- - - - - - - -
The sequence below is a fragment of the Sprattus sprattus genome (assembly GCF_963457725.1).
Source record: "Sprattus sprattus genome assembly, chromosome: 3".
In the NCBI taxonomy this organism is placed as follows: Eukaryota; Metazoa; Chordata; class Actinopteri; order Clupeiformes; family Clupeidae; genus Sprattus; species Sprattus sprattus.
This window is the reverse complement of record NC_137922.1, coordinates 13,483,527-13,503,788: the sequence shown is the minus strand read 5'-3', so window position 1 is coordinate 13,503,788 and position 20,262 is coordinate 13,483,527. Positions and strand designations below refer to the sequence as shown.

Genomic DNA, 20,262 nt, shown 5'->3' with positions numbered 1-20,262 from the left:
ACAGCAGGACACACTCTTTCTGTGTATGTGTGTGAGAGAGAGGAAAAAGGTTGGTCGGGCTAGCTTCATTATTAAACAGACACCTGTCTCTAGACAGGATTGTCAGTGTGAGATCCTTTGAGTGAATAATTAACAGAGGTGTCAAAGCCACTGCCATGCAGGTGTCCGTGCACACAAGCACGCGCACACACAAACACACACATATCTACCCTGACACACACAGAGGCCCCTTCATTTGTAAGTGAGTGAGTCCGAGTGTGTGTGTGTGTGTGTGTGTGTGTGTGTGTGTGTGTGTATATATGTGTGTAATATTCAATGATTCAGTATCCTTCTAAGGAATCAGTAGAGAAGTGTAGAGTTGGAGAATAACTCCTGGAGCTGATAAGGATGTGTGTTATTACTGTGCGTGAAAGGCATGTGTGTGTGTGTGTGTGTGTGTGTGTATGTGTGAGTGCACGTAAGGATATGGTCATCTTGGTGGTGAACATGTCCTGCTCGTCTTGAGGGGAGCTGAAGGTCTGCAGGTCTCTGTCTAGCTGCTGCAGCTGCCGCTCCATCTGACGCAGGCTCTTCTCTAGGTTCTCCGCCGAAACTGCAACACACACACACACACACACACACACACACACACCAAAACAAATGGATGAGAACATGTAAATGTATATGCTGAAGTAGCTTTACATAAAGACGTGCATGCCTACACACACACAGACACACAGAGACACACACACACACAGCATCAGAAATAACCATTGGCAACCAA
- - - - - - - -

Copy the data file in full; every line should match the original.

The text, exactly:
The sequence below is a fragment of the Sprattus sprattus genome (assembly GCF_963457725.1).
Source record: "Sprattus sprattus genome assembly, chromosome: 3".
In the NCBI taxonomy this organism is placed as follows: Eukaryota; Metazoa; Chordata; class Actinopteri; order Clupeiformes; family Clupeidae; genus Sprattus; species Sprattus sprattus.
This window is the reverse complement of record NC_137922.1, coordinates 13,483,527-13,503,788: the sequence shown is the minus strand read 5'-3', so window position 1 is coordinate 13,503,788 and position 20,262 is coordinate 13,483,527. Positions and strand designations below refer to the sequence as shown.

Genomic DNA, 20,262 nt, shown 5'->3' with positions numbered 1-20,262 from the left:
ACAGCAGGACACACTCTTTCTGTGTATGTGTGTGAGAGAGAGGAAAAAGGTTGGTCGGGCTAGCTTCATTATTAAACAGACACCTGTCTCTAGACAGGATTGTCAGTGTGAGATCCTTTGAGTGAATAATTAACAGAGGTGTCAAAGCCACTGCCATGCAGGTGTCCGTGCACACAAGCACGCGCACACACAAACACACACATATCTACCCTGACACACACAGAGGCCCCTTCATTTGTAAGTGAGTGAGTCCGAGTGTGTGTGTGTGTGTGTGTGTGTGTGTGTGTGTGTGTGTATATATGTGTGTAATATTCAATGATTCAGTATCCTTCTAAGGAATCAGTAGAGAAGTGTAGAGTTGGAGAATAACTCCTGGAGCTGATAAGGATGTGTGTTATTACTGTGCGTGAAAGGCATGTGTGTGTGTGTGTGTGTGTGTGTGTATGTGTGAGTGCACGTAAGGATATGGTCATCTTGGTGGTGAACATGTCCTGCTCGTCTTGAGGGGAGCTGAAGGTCTGCAGGTCTCTGTCTAGCTGCTGCAGCTGCCGCTCCATCTGACGCAGGCTCTTCTCTAGGTTCTCCGCCGAAACTGCAACACACACACACACACACACACACACACACACACCAAAACAAATGGATGAGAACATGTAAATGTATATGCTGAAGTAGCTTTACATAAAGACGTGCATGCCTACACACACACAGACACACAGAGACACACACACACACAGCATCAGAAATAACCATTGGCAACCAA